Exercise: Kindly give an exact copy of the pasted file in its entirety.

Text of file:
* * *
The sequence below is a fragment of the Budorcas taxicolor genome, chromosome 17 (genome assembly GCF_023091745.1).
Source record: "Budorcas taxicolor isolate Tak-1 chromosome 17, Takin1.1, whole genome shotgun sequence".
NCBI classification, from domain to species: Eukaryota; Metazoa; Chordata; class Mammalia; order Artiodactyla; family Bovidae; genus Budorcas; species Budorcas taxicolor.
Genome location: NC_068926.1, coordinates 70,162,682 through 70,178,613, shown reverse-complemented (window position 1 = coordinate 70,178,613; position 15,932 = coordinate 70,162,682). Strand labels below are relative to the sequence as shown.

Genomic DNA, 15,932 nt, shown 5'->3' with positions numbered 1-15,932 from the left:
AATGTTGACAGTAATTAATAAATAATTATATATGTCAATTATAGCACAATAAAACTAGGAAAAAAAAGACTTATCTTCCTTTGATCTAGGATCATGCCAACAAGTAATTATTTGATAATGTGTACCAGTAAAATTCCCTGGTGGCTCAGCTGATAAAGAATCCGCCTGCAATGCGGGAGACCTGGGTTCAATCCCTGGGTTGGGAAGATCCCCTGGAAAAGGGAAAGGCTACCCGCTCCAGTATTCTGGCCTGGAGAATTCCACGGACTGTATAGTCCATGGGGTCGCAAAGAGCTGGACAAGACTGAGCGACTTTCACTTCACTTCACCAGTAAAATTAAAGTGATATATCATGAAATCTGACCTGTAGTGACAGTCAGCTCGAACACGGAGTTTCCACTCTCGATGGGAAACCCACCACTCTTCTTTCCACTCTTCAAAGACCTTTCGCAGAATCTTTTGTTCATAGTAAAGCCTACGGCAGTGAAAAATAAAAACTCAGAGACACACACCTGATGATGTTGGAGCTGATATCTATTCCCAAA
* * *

The sequence below is a fragment of the Budorcas taxicolor genome, chromosome 17 (genome assembly GCF_023091745.1).
Source record: "Budorcas taxicolor isolate Tak-1 chromosome 17, Takin1.1, whole genome shotgun sequence".
NCBI classification, from domain to species: Eukaryota; Metazoa; Chordata; class Mammalia; order Artiodactyla; family Bovidae; genus Budorcas; species Budorcas taxicolor.
Genome location: NC_068926.1, coordinates 70,162,682 through 70,178,613, shown reverse-complemented (window position 1 = coordinate 70,178,613; position 15,932 = coordinate 70,162,682). Strand labels below are relative to the sequence as shown.

Genomic DNA, 15,932 nt, shown 5'->3' with positions numbered 1-15,932 from the left:
AATGTTGACAGTAATTAATAAATAATTATATATGTCAATTATAGCACAATAAAACTAGGAAAAAAAAGACTTATCTTCCTTTGATCTAGGATCATGCCAACAAGTAATTATTTGATAATGTGTACCAGTAAAATTCCCTGGTGGCTCAGCTGATAAAGAATCCGCCTGCAATGCGGGAGACCTGGGTTCAATCCCTGGGTTGGGAAGATCCCCTGGAAAAGGGAAAGGCTACCCGCTCCAGTATTCTGGCCTGGAGAATTCCACGGACTGTATAGTCCATGGGGTCGCAAAGAGCTGGACAAGACTGAGCGACTTTCACTTCACTTCACCAGTAAAATTAAAGTGATATATCATGAAATCTGACCTGTAGTGACAGTCAGCTCGAACACGGAGTTTCCACTCTCGATGGGAAACCCACCACTCTTCTTTCCACTCTTCAAAGACCTTTCGCAGAATCTTTTGTTCATAGTAAAGCCTACGGCAGTGAAAAATAAAAACTCAGAGACACACACCTGATGATGTTGGAGCTGATATCTATTCCCAAA